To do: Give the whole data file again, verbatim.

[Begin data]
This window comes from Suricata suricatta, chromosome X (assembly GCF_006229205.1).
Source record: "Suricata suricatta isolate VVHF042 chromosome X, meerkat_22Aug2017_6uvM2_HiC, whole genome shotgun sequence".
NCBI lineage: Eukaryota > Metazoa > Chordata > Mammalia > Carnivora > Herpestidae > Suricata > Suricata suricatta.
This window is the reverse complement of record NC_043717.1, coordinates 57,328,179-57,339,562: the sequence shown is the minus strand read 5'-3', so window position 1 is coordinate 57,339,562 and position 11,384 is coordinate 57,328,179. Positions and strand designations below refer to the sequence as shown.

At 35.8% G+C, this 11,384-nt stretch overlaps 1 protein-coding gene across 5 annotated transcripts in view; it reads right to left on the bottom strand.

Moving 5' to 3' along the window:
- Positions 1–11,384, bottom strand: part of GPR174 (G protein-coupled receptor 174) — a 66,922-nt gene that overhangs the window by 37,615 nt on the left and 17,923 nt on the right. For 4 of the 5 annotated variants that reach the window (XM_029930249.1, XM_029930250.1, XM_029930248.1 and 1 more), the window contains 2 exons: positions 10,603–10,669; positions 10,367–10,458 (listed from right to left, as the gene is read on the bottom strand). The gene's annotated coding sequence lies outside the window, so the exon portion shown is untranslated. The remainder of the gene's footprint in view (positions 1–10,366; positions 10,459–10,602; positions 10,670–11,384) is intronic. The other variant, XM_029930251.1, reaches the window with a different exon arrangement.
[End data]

This window comes from Suricata suricatta, chromosome X (assembly GCF_006229205.1).
Source record: "Suricata suricatta isolate VVHF042 chromosome X, meerkat_22Aug2017_6uvM2_HiC, whole genome shotgun sequence".
NCBI lineage: Eukaryota > Metazoa > Chordata > Mammalia > Carnivora > Herpestidae > Suricata > Suricata suricatta.
This window is the reverse complement of record NC_043717.1, coordinates 57,328,179-57,339,562: the sequence shown is the minus strand read 5'-3', so window position 1 is coordinate 57,339,562 and position 11,384 is coordinate 57,328,179. Positions and strand designations below refer to the sequence as shown.

At 35.8% G+C, this 11,384-nt stretch overlaps 1 protein-coding gene across 5 annotated transcripts in view; it reads right to left on the bottom strand.

Moving 5' to 3' along the window:
- Positions 1–11,384, bottom strand: part of GPR174 (G protein-coupled receptor 174) — a 66,922-nt gene that overhangs the window by 37,615 nt on the left and 17,923 nt on the right. For 4 of the 5 annotated variants that reach the window (XM_029930249.1, XM_029930250.1, XM_029930248.1 and 1 more), the window contains 2 exons: positions 10,603–10,669; positions 10,367–10,458 (listed from right to left, as the gene is read on the bottom strand). The gene's annotated coding sequence lies outside the window, so the exon portion shown is untranslated. The remainder of the gene's footprint in view (positions 1–10,366; positions 10,459–10,602; positions 10,670–11,384) is intronic. The other variant, XM_029930251.1, reaches the window with a different exon arrangement.